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  Sep 29, 2018

What are Antidepressants?

Antidepressant medications are used in the treatment of clinical depression, usually alongside other forms of therapy such as psychological or behavioral therapy. Antidepressants can be divided into four major classes which include:

  • Tricyclic antidepressants
  • Monoamine oxidase inhibitors (MAOIs)
  • Serotonin reuptake inhibitors (SSRIs)
  • Atypical antidepressants

Tricyclic antidepressants

Examples of drugs in this class include amitriptyline, clomipramine, desipramine, imipramine, nortriptyline and trimipramine. The tricyclic antidepressants are one of the oldest drug classes to be used in the treatment of depression.

The majority of these drugs act as serotonin-norepinephrine reuptake inhibitors by blocking the receptors for these neurotransmitters. This increases the concentration of serotonin and norepinephrine in the synaptic cleft and enhances neurotransmission.

The side effect profile of tricyclic antidepressants is less favourable compared to other newer agents which are therefore preferred over these older agents. Tricyclic antidepressants typically take around three to four weeks to show benefits. Side effects of the drugs include dry mouth, nausea, weight gain, constipation, difficulty in urination, loss of libido, cardiac side effects such as high blood pressure, abnormal heart rhythm and seizure.

Monoamine oxidase inhibitors (MAOIs)

Examples of drugs in this class include phenelzine, tranylcypromine and isocarboxazid. Monoamine oxidase is an enzyme that breaks down monoamine neurotransmitters. Drugs that inhibit the MAO enzyme therefore increase the availability of these neurotransmitters in the brain, enhancing neurotransmission and mood in people with depression. The MAOIs are also one of the oldest classes of antidepressants.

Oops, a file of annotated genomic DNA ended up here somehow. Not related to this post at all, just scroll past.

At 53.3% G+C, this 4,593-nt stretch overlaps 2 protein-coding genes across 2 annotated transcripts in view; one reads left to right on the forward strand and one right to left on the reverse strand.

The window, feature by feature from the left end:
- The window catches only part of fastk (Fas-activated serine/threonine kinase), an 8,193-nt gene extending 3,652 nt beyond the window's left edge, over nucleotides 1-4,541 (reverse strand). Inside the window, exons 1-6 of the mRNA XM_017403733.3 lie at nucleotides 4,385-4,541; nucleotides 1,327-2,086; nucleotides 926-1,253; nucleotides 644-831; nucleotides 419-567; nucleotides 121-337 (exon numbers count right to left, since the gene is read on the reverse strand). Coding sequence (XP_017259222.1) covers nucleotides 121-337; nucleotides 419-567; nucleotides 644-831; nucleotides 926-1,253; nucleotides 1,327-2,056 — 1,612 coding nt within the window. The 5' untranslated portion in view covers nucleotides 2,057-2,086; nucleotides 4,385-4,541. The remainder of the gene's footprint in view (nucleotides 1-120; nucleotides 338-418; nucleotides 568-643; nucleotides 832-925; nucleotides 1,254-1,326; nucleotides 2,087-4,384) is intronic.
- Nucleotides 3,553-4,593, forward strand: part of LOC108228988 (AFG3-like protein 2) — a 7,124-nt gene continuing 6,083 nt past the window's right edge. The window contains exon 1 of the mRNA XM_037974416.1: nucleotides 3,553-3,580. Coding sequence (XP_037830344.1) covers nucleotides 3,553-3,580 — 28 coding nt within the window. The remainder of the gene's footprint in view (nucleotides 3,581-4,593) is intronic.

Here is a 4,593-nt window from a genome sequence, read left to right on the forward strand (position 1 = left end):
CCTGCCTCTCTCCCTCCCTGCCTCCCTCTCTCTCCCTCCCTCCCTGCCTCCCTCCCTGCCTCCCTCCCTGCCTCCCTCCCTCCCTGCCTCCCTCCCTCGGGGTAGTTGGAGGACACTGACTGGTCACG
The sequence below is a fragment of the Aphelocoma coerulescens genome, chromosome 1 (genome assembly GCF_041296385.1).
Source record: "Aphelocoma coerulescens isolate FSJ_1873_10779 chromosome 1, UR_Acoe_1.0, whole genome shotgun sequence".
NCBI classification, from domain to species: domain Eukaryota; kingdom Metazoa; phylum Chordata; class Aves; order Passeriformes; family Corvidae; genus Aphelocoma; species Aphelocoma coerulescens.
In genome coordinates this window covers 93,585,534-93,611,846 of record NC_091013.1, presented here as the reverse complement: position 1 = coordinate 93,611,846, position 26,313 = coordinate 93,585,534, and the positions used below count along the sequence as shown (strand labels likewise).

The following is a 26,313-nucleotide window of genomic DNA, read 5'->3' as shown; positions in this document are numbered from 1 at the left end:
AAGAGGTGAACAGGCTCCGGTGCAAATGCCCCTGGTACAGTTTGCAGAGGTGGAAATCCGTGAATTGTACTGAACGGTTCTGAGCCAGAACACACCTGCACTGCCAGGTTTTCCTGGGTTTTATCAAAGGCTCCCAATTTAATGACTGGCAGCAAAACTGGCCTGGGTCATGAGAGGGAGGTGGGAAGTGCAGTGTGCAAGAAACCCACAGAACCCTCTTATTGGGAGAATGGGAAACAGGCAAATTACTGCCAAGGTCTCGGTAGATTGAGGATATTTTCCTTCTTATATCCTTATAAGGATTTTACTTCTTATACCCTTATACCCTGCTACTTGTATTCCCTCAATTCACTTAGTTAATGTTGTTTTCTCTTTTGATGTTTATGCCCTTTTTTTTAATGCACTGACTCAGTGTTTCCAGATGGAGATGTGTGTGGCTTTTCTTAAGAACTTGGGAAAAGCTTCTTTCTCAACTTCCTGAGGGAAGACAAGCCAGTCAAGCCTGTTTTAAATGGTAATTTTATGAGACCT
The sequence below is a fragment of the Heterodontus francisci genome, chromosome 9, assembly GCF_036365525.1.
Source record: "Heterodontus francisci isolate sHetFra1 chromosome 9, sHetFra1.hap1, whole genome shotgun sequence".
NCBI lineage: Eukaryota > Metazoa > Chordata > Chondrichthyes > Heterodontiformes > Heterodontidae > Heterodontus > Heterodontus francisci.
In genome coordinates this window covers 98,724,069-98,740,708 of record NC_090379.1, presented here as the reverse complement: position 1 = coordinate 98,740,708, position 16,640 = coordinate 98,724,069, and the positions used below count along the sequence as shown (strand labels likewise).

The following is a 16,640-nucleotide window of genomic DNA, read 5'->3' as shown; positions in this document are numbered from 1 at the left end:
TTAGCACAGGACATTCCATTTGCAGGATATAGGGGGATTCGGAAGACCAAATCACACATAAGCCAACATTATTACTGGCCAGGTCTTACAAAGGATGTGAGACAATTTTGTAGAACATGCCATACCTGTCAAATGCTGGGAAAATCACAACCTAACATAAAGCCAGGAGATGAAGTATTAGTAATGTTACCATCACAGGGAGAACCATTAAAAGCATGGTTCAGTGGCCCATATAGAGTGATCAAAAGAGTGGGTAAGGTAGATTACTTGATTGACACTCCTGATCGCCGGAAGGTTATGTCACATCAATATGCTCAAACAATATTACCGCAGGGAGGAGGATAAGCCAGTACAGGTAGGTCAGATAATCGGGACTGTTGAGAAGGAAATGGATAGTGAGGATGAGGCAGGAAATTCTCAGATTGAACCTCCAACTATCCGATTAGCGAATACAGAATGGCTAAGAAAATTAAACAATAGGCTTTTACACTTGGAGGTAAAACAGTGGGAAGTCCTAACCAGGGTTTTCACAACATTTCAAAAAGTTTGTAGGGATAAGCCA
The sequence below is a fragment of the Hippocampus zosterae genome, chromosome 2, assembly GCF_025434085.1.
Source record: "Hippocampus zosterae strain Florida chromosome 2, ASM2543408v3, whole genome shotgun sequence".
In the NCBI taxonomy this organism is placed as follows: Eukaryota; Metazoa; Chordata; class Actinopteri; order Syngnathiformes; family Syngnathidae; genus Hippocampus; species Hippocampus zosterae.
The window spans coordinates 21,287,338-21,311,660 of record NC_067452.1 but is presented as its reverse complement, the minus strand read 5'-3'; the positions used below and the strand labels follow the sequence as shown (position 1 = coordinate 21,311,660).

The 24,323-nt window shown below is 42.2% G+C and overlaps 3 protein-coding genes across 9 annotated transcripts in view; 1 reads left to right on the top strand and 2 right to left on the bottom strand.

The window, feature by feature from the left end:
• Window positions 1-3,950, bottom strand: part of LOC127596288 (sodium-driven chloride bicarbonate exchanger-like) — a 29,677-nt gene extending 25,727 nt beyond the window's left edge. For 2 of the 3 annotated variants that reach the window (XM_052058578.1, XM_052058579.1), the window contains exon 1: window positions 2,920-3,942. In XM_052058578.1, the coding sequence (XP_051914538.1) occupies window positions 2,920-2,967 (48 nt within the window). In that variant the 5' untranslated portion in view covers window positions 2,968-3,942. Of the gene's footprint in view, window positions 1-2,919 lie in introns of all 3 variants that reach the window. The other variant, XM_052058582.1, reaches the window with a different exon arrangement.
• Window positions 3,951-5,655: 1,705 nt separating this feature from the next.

Serotonin reuptake inhibitors (SSRIs)

Examples of SSRIs include fluoxetine (Prozac), sertraline, fluvoxamine, paroxetine, citalopram and escitalopram. These drugs increase the synaptic concentration of the neurotransmitter serotonin by preventing its reuptake by the presynaptic neuron. SSRIs are currently the mainstay of treatment for depression and are preferred over the other classes of medications such as tricyclic antidepressants and MAOIs as they are thought to be more effective and cause fewer side effects.

Some of the side effects of SSRIs that may occur include increases in suicidal thoughts and behaviors, anxiety, restlessness, agitation, aggressiveness and hostility. Sudden cessation of SSRI treatment may also cause withdrawal syndrome. In addition, the treatment can cause minor gastrointestinal side effects such as nausea, vomiting, weight gain or loss, dry mouth, diarrhea, constipation, loss of sleep, tremors, headache, sweating, dizziness and loss of libido.

Atypical antidepressants

This is a group of relatively new and unique antidepressants that work in different ways to each other and do not fall into the typical categories of antidepressants. Examples in this class include bupropion, duloxetine, mirtazapine, venlafaxine, trazodone and nefazadone. However, like most antidepressants, these atypical versions work by affecting the balance of various neurotransmitters in the brain such as dopamine, serotonin and norepinephrine, in order to improve mood.

Like SSRIs, the atypical antidepressants are second-generation antidepressants and tend to cause less side effects than the first generation antidepressants. However, examples of some side effects that may be experienced with these drugs range from agitation and anxiety through to nausea, constipation and diarrhea to insomnia and sexual dysfunction, depending on the agent used.